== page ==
As a result of current pulse 62, all of the cores M1 Ithrough M5 are in the N state. The flow of charge in the winding 542 of core M2, as discussed above, is in a sense to switch core M2 back to the P state. However, the magnitude of the charge is insuicient to override the effect of the current pulse 62. The direction of charge iiow in winding 563 is such as to tend to switch core M3 to the N state. However, core M3 is already in the N state.

Ferroelectric element F2 is now in the P state, whereas ferroelectric elements F1, F3 and F4 are all in the N state. Similarly, ferroelectric element F2 is in the N state, whereas all other F" ferroelectric elements are in the P state.

The next step in the shifting operation is illustrated in FIGURE 6c. A negative voltage pulse 70 is applied to terminal 60 at time t1 after the termination of pulses 58 and 62. The effect of this pulse is to switch all ferroelectric elements back to the N state. In paths 1, 3 and 4, the switching is through ferroelectric elements F and F, since in paths 1, 3 and 4 these elements are in the N state. However, in path 2, elements F '2 and F2 are in the P state, and therefore they switch to the N state. The switching of these elements causes a ow of charge through the windings 542 of core M2 and 563 of core M3. The direction of charge flow is such as to tend to switch core M2 to the N state and core M3 to the P state. Core M2 is already in the N state, but core M3 does switch to the P state.

summarizing the operation discussed above, initially core M2 is in the P state and the other cores are in the N state. The concurrent application of voltage pulse 58 and current pulse 62 causes all cores to switch to the N state. It also causes the ferroelectric elements F'2 and F2 in path 2 to switch to the P state and the ferroelectric elements F and F in all other paths to switch to the P state. The subsequent application of negative voltage pulse 70 to terminal 69 switches all ferroelectric elements back to the N state and, in the process, switches core M3 to the P state. Thus, the bit stored in core M2 has been shifted to core M3.

While, for purposes of illustration, the arrangement of FIGURE 4 has been used in the shift register of FIG- URE 6, it is to be understood that the other embodiments of the circuit, as for example are shown in FIGURE 5, or FIGURE 2, may be employed instead.

In the embodiments of the invention illustrated, when a direct voltage source, such as a battery, is employed, it is shown in the path in which it is desired to enhance the flow of charge. For example, in the embodiment of FIGURE 2, the battery is shown in the first path so that ferroelectric element F normally switches in preference to element F. It should be appreciated that the same effect can be achieved by placing the battery in the other path and reversing its polarity. For example, if a battery is poled to oppose the voltage pulse 24 and is placed in the second path in series with ferroelectric element F, then ferroelectric element F will switch in preference to element F.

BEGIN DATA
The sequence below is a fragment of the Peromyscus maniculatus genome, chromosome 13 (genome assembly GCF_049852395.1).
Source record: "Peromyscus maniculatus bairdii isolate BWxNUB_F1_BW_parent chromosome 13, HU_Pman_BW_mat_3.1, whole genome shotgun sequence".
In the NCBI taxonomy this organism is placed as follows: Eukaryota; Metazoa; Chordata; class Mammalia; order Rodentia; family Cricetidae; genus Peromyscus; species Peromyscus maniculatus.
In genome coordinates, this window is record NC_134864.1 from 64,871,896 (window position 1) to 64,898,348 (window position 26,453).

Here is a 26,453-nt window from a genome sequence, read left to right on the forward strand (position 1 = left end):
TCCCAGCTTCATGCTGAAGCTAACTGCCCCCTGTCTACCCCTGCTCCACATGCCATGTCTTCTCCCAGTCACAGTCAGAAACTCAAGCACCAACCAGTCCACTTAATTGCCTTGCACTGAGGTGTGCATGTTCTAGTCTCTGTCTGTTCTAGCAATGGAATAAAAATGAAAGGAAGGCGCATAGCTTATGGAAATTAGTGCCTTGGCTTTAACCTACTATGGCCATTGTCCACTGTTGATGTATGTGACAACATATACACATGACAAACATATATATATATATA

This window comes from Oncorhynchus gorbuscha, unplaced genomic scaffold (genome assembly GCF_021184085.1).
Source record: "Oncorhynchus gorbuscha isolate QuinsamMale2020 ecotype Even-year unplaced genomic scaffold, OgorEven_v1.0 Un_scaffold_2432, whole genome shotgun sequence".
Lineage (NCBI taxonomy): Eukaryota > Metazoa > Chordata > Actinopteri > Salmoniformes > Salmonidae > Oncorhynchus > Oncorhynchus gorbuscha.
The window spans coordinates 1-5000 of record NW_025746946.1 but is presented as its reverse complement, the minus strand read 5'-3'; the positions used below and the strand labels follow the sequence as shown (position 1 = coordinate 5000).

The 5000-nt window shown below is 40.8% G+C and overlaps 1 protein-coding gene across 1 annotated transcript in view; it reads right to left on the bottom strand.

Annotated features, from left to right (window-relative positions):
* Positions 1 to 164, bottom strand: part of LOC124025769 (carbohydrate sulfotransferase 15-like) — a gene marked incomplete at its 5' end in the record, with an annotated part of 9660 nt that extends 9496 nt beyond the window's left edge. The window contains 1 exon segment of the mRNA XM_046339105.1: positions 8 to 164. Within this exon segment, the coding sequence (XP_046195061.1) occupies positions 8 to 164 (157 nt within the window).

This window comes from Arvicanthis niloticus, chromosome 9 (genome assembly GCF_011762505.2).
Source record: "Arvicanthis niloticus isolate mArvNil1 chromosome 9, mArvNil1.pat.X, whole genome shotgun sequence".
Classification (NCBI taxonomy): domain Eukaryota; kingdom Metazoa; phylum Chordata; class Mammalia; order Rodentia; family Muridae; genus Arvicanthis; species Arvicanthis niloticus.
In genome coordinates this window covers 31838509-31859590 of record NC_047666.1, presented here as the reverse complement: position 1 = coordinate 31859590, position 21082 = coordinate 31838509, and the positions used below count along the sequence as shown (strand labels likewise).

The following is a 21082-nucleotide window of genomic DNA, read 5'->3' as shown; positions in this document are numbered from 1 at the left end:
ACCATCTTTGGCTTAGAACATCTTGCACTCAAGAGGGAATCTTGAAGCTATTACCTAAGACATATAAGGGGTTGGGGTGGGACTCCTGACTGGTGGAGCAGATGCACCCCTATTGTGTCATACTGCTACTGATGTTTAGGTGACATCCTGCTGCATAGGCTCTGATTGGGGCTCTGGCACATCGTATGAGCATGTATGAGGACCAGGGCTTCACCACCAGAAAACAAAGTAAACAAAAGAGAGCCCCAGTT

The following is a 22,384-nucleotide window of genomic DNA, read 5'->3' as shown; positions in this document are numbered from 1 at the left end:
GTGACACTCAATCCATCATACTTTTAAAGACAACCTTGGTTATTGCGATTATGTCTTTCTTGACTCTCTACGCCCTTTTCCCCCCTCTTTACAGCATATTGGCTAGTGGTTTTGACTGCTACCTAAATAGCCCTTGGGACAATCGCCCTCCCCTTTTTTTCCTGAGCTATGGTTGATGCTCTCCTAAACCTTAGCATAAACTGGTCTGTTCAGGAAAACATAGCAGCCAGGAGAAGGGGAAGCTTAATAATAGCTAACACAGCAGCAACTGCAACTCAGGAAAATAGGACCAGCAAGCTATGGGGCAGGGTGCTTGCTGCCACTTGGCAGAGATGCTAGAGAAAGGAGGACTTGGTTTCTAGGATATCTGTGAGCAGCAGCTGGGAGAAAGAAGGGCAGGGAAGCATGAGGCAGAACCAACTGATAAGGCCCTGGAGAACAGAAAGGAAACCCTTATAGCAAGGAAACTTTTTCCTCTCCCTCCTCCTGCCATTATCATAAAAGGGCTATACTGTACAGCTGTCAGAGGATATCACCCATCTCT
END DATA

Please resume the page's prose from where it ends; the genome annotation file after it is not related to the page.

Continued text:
The same reasoning as above holds for the core 29. If the input winding on the core is reversed or if the direction of current is reversed, then the voltage produced at the output winding will tend to oppose the flow of charge rather than to enhance it. For example, in the arrangement of FIGURE 2, if the direction of current iiow in the core is reversed, then the output voltage produced by the core will tend to prevent charge from flowing through ferroelectric element F and thereby cause elements F and F to switch in response to voltage pulse 24. However, with the circuit so arranged, the polarity of battery 22 should be reversed so that in the absence of a current pulse 38, the voltage pulse 24 causes ferroelectric elements F and F to switch their polarity.

From the discussion above, it should be clear that a number of alternative forms of the circuit, all within the scope of the invention, are possible. In the embodiments rent tiow direction can be reversed, as described. Also since no unidirectional elements are required, shifting can be carried out in either direction by suitably arranging the circuit elements and the polarities of the driving sources.

What is claimed is:

LA switching circuit comprising, in combination:

a circuit including first, second and third paths, the first path connected in series with essentially parallel connected second and third paths;

three ferroelectric storage elements, one located in each of the three paths and each initially polarized in the same direction;

means for applying a voltage across said circuit of a polarity which tends to reverse the polarization of all three ferroelectric elements;

means in at least one of said second and third paths for making the third path a preferred path for the tiow of charge with respect to the second path, whereby said applied voltage normally tends to switch the,